Before I descended below the cloud deck and into the hubbub of this week's meeting in Seattle, I was able to catch a nice glimpse of Mt. Rainier:
The meeting iwas to look at what the deposits left by a tsunami can tell us about the event itself.
A friend to whom I mentioned this said Tsunami deposits? You mean, like, 'bodies and hotel furniture?' Umm, well, no - the deposits are mostly rocks, sand and mud. The basic question is what can the deposits tell us about the frequency of these events, and about the tsunami's speed, direction, evolution, and maybe even what caused it. As my friend well knew, these deposits are laid down in many areas that did not have resorts.
Here's a tsunami deposit, from a beach in Indonesia hit by both the December 2004 and March 2005 events. The photo was taken by one of the International Tsunami Survey teams, and given to me by Lori Dengler:
The hope is tha by looking at grain sizes, distributions, mineralogy, etc. that we might even be able to date and locate sources of tsunamis in order to get a better handle on local frequencies for these types of events.
The group meeting here is a sampling of the world's expert sedimentologists, geologists, geophysicists, hydrodynamicists, numerical modelers, database experts, etc. etc.
As part of the social events, many of us went to a Seattle Mariners baseball game on the evening of June 14 at Safeco Field (and this really does have to do with the topic...):
For our Japanese participants, the highlight of the game was when we saw Seattle's Ichiro hit his 1000th base hit, and of course to see him in right field:
It was also nice to be electronically welcomed to the stadium - although any fans paying attention to the scoreboard were probably also confused as to what, exactly, tsunami deposits were:
Well, during the latter part of the game, all of the sudden our group's cell phones went off like crazy. A large-ish earthquake had just occurred off the coast of Oregon, triggering a tsunami warning along the Western coasts of the U.S. and Canada. And, of course, the world's top tsunami specialists were all sitting at Safeco Field in Seattle, drinking beer.
We got the details from the callers (including some family members in Oregon who were being directly affected), had a quick discussion, decided the tsunami risk to the West coasts was minimal, and returned to drinking beer, talking to friends, and oh yes, occasionally watching baseball like the rest of the crowd. Why minimal? Because this was an earthquake in the middle of the Gorda plate, and was therefore very likely strike-slip rather than a thrust event - which meant that the amount of motion on the seafloor that displaced water was probably very small. This meant that the resulting tsunami would be very small (and in fact 20 minutes later, when the tsunami arrived, the tide gauges at Cresecnt City and Eureka measured less than one inch). Here's the location of the earthquake:
However, the lesson here is not one of complacency - there is a lot of evidence showing that the Pacific Northwest has been hit many times by tsunamis at least as big as the 2004 Indian Ocean event. And, like Indonesia, Washington and Oregon States will bear the brunt of the waves, with little to no time for evacuation. Here are maps showing the tsunami-genic Sunda and Cascadia subduction zones off Sumatra and the U.S.-Canadian West:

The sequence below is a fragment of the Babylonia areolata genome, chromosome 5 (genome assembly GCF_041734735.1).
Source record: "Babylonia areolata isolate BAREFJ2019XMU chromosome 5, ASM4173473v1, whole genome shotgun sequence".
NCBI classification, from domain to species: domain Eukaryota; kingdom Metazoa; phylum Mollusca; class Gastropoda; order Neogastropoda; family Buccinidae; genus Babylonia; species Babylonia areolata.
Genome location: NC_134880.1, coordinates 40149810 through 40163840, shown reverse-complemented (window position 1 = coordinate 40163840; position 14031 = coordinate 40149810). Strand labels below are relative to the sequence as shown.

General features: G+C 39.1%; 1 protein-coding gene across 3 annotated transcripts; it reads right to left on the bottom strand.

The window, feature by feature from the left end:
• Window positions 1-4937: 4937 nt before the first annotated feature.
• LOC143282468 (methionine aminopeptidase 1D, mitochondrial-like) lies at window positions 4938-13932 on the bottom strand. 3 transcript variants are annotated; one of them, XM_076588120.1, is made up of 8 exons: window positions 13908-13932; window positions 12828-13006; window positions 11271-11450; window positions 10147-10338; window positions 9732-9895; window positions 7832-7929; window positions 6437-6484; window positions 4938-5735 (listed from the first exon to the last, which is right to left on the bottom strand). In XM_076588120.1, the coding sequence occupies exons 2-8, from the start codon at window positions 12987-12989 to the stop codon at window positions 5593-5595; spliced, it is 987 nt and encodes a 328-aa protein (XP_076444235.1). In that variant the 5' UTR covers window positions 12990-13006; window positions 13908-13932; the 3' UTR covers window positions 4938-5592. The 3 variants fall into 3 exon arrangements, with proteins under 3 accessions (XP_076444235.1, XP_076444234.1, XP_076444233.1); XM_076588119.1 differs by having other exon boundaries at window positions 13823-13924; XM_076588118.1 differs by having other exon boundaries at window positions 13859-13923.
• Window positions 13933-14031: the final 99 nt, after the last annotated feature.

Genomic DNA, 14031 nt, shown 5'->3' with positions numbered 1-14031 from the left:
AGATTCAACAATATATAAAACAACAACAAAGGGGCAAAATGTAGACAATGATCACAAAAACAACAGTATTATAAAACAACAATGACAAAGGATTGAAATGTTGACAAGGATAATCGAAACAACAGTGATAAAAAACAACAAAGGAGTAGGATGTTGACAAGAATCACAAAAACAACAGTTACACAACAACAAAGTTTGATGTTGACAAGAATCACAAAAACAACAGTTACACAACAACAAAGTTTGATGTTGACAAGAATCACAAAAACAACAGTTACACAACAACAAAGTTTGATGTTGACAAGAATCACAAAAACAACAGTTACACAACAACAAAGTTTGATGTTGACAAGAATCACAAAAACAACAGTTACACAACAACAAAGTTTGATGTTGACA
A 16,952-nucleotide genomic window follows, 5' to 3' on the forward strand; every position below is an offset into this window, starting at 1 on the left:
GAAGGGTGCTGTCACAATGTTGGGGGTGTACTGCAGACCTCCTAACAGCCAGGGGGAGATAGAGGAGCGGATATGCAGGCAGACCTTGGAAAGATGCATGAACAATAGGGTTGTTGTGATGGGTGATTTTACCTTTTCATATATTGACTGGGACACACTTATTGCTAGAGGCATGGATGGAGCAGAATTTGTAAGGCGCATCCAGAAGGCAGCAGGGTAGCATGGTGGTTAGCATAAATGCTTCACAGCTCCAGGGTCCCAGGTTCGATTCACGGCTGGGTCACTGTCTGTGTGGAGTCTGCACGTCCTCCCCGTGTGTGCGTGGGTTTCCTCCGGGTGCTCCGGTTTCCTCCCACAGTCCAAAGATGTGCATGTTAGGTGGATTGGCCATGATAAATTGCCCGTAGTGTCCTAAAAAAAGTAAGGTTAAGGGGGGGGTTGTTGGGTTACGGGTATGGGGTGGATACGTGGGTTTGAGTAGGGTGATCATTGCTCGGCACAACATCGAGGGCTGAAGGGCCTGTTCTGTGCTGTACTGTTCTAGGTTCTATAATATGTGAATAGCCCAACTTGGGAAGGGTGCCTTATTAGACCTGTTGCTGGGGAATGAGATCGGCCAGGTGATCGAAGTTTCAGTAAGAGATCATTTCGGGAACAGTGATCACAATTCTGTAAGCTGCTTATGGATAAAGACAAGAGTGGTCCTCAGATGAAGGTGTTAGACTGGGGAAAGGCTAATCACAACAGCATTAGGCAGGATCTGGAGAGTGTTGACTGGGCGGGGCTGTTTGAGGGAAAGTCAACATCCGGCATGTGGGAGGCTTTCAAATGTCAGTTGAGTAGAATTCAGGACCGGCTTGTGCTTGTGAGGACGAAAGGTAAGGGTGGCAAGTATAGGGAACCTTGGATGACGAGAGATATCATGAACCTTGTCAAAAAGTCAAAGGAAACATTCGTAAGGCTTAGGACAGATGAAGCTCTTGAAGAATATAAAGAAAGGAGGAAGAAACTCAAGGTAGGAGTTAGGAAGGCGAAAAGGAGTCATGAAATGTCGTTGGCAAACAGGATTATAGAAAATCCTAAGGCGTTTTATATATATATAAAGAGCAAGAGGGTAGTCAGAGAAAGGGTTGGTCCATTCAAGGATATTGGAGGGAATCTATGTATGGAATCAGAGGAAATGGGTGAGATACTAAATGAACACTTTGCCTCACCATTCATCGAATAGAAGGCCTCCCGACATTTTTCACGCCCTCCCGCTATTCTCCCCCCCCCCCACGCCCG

We left that game a fair bit later (Seattle won over the Phillies), and contemplated the brooding stadium next door in a strange evening light. Conversation ensued about how a city could get itself into such a political tangle that it accepted the building of two stadiums where one would have sufficed. Since I am from Washington DC, I kept my mouth shut.
Seattle night stadium
Sure enough, the next morning the meeting was crawling with news media looking for the experts. This is the NBC Evening News crew's cameraman, filming one of the speakers:
NBC News Crew
The result: some good pieces in the print media, and about ten seconds on the national news. Not bad, especially considering that the local authorities in Oregon got creamed for a failed radio alert network, and not being able to control the curious public who went down to the beach to watch for a tsunami.
The result from the workshop? A lot can be learned locally about effects and history of tsunamis, but the records are so heterogeneous and dispersed (especially the paleorecords) that putting together a picture of the source mechanism is proabably beyond our reach. Even in the best possible conditions, there is little chance of reconstructing the event itself. Even knowing the date and location of the events in December and March in the Indian Ocean, we would probably not be able to distinguish two separate events in the deposits a few years later, so the distinction in the photos at the top of this post would disappear. In addition, we know the topography enough to model wave run-up on land, and we know the deep-sea bathymetry well enough to model tsunami propagation, but we do not know the near shore bathymetry well at all - and that is critical for matching the models of deep-sea wave propagation with the on-shore run-up.
And Seattle? Seattle was left peacefully as before, waiting patiently to be swept away by a tsunami or buried in volcanic ash. An idyllic view from office windows at the University of Washington.
Husky Office view
Labels: earthquakes, tsunami